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Top US diplomat Anthony Blinken has hinted that force could be used if Iran does not return to the negotiating table to salvage the 2015 nuclear deal. Iran is accused of violating the deal by enriching uranium.
Blinken (front l.) and Lapid (front r.) discussed 'other options' than diplomacy for bringing Iran back to the 2015 nuclear deal
The United States and Israel said Wednesday they were looking at further possible ways of dealing with Iran if Tehran does not come back in good faith to negotiations to rescue a landmark nuclear deal.
Speaking after three-way talks with the foreign ministers of Israel and the United Arab Emirates, US Secretary of State Antony Blinken said "other options" were on the table if Iran were to reject an offer to comply again with the agreement in the event that the US rejoins it.
"We will look at every option to deal with the challenge posed by Iran," he said. "And we continue to believe that diplomacy is the most effective way to do that. But it takes two to engage in diplomacy, and we have not seen from Iran a willingness to do that at this point."
Possible non-diplomatic options could include military force, but also a further tightening of sanctions or covert actions against Iran.
Israeli Foreign Minister Yair Lapid was more forthright in his warnings to Tehran.
"There are moments when nations must use force to protect the world from evil,'' he said. "If a terror regime is going to acquire a nuclear weapon we must act," he said.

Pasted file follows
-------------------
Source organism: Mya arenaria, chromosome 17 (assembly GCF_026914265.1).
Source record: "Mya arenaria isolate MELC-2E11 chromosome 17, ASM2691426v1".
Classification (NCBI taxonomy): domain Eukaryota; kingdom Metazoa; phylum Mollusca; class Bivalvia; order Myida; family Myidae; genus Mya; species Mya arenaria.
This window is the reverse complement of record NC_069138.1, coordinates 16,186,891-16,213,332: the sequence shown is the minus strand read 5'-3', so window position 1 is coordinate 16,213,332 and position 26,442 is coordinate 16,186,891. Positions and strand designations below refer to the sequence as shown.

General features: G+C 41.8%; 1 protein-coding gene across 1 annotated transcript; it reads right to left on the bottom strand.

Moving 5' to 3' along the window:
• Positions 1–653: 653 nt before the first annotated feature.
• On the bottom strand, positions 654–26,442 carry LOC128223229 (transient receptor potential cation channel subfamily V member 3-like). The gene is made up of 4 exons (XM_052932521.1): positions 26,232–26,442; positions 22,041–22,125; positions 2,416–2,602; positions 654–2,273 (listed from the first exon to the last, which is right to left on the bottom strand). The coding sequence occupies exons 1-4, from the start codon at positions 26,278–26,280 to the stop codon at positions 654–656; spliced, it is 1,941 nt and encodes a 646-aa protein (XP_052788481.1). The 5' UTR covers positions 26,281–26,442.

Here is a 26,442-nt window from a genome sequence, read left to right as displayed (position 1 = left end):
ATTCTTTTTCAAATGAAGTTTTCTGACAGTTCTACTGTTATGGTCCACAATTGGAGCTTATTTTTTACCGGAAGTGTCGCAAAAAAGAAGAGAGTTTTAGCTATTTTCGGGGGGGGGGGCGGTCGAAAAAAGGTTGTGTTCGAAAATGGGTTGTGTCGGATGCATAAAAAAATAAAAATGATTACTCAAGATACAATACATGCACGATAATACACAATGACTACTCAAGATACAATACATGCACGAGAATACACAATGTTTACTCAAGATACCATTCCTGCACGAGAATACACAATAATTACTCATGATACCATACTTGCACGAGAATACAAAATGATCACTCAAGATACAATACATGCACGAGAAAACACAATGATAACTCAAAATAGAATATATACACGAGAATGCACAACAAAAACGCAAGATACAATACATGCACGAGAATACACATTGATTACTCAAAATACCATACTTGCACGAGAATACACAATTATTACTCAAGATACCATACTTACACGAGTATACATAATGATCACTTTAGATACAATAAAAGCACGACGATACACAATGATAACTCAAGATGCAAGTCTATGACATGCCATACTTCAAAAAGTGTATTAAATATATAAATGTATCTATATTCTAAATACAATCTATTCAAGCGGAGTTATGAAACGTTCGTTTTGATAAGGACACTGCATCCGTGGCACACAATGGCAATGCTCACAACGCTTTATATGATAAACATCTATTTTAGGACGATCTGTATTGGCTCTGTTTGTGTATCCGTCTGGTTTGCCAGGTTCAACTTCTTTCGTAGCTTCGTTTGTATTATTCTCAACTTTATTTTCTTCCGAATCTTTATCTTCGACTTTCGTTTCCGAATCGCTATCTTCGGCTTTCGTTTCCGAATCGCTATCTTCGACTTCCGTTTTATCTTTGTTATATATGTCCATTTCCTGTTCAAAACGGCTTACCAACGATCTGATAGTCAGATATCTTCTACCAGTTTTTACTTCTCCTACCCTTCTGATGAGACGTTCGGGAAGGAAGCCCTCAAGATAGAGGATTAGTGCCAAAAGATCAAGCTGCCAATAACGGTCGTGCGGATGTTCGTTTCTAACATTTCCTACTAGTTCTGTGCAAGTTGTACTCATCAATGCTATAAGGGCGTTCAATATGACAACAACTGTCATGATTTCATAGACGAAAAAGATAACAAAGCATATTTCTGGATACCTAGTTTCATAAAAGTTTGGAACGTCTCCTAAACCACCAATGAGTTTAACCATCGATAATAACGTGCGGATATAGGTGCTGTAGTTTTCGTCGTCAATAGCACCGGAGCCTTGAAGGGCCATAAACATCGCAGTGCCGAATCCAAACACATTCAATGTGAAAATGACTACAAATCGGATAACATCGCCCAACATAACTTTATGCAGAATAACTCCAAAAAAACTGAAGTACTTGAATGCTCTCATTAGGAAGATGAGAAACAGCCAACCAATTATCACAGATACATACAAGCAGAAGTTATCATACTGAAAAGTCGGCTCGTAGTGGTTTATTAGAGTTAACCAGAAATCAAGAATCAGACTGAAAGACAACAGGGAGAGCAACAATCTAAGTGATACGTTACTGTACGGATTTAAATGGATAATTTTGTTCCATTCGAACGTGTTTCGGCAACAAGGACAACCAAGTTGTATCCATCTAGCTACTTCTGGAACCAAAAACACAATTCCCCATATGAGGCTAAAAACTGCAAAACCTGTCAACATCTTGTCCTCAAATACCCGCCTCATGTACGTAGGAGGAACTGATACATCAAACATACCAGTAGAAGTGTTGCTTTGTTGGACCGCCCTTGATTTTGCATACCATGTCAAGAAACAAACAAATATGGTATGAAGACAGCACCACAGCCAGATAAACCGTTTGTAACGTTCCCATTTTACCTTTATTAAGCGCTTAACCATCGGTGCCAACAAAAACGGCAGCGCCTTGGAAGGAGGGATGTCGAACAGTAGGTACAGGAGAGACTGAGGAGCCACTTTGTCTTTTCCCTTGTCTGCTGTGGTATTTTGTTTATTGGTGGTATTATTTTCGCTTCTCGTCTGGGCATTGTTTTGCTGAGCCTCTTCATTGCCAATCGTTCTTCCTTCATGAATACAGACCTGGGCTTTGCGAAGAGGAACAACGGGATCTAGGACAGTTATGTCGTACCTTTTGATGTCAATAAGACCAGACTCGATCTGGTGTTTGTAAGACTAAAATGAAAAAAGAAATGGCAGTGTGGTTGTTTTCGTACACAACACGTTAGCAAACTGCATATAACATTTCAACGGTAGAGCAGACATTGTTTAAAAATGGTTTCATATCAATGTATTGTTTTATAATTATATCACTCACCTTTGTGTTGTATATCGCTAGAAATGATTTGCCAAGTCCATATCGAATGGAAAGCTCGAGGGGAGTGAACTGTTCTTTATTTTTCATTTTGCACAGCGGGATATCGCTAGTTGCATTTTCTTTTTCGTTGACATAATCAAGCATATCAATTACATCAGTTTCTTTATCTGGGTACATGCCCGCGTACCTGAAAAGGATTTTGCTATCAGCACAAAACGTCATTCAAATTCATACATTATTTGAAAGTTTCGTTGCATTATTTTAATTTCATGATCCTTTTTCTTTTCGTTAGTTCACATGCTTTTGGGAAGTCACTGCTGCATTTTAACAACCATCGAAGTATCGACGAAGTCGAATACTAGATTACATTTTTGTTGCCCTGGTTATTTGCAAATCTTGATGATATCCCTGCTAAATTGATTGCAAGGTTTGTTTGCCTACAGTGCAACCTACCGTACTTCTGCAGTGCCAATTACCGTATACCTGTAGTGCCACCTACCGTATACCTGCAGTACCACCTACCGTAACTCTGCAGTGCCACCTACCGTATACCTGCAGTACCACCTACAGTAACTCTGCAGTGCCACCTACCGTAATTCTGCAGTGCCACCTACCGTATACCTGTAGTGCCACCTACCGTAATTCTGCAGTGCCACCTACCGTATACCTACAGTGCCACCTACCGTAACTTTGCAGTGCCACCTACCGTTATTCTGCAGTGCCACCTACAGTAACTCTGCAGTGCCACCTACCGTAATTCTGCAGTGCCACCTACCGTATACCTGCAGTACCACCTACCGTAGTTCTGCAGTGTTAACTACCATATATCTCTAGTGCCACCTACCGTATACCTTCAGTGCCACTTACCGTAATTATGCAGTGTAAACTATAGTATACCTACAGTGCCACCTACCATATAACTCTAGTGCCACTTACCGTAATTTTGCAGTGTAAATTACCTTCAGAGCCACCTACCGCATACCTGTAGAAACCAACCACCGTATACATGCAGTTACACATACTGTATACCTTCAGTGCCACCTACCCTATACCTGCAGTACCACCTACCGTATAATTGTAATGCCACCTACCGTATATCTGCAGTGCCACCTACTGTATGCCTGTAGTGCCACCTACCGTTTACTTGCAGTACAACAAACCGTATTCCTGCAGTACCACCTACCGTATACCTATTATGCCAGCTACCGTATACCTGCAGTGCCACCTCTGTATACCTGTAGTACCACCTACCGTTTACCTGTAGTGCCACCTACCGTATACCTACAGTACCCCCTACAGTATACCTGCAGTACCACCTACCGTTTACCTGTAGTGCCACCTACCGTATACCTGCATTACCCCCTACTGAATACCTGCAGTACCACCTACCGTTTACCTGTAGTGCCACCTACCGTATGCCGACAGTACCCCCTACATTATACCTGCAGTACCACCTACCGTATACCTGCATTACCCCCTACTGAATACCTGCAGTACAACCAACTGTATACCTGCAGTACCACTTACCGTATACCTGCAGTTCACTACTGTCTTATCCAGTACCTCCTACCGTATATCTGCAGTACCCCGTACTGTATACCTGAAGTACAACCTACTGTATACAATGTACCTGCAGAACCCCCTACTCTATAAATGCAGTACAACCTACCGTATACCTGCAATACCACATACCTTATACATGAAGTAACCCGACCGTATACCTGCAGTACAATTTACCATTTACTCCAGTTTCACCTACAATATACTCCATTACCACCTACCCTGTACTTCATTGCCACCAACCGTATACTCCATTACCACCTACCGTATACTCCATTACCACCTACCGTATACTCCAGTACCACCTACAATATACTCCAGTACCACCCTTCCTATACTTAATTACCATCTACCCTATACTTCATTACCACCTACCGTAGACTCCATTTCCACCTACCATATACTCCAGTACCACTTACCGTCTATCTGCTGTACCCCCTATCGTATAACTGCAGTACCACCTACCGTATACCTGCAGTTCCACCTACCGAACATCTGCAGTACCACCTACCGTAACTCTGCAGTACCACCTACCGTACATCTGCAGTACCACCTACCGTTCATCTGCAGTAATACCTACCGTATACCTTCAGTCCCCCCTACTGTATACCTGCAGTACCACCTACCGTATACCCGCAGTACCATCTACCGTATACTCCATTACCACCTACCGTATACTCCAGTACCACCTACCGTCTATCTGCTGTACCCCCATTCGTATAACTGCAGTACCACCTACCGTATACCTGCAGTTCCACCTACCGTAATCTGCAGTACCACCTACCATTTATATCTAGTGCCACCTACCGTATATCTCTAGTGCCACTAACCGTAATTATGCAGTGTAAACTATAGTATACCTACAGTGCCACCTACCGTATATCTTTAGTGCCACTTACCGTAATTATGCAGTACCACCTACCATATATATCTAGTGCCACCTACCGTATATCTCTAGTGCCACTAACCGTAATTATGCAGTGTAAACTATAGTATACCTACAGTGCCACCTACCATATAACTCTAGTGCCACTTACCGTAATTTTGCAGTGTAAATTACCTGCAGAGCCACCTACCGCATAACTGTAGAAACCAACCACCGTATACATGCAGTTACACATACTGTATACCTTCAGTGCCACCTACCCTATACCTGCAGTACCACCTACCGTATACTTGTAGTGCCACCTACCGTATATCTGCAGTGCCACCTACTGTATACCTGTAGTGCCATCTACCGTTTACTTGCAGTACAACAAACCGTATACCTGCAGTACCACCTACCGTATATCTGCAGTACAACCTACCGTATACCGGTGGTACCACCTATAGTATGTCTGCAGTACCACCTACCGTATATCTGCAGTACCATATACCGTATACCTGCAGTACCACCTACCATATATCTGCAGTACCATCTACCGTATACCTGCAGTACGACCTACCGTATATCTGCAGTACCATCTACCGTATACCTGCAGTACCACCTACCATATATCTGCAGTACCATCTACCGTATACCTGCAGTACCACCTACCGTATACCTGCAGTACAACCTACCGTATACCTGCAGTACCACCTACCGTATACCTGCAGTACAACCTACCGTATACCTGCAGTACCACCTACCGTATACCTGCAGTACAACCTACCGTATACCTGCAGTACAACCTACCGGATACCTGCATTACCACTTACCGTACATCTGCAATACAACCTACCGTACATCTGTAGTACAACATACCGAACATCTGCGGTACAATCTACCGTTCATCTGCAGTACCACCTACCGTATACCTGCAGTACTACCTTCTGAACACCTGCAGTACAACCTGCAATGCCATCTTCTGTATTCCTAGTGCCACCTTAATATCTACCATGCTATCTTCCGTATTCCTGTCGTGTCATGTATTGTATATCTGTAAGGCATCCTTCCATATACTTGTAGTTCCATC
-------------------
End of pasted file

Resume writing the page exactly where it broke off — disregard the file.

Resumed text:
"Israel reserves the right to act at any given moment in any way. That is not only our right, it is also our responsibility,'' he added.
Under the terms of the 2015 nuclear deal between Iran and several world powers, including the US and Germany, Iran agreed to discontinue certain elements of its nuclear program that the West fears could lead to the development of nuclear weapons.
In return for that and for allowing comprehensive international inspections of its nuclear facilities, the country was to receive billions of dollars' worth of sanctions relief.
The deal has been in jeopardy since former US President Donald Trump withdrew from it in 2018, with Iran violating a number of the agreements it had made.
Israel was not a party to the deal, which was negotiated by the administration of former US President Barack Obama.
Iran has indicated that it might be ready to come back to indirect negotiations on the deal with the US but has not set a definite date.
Tehran has always denied it is seeking to build nuclear weapons, claiming its atomic research is for civilian purposes.
tj/wmr (AP, AFP)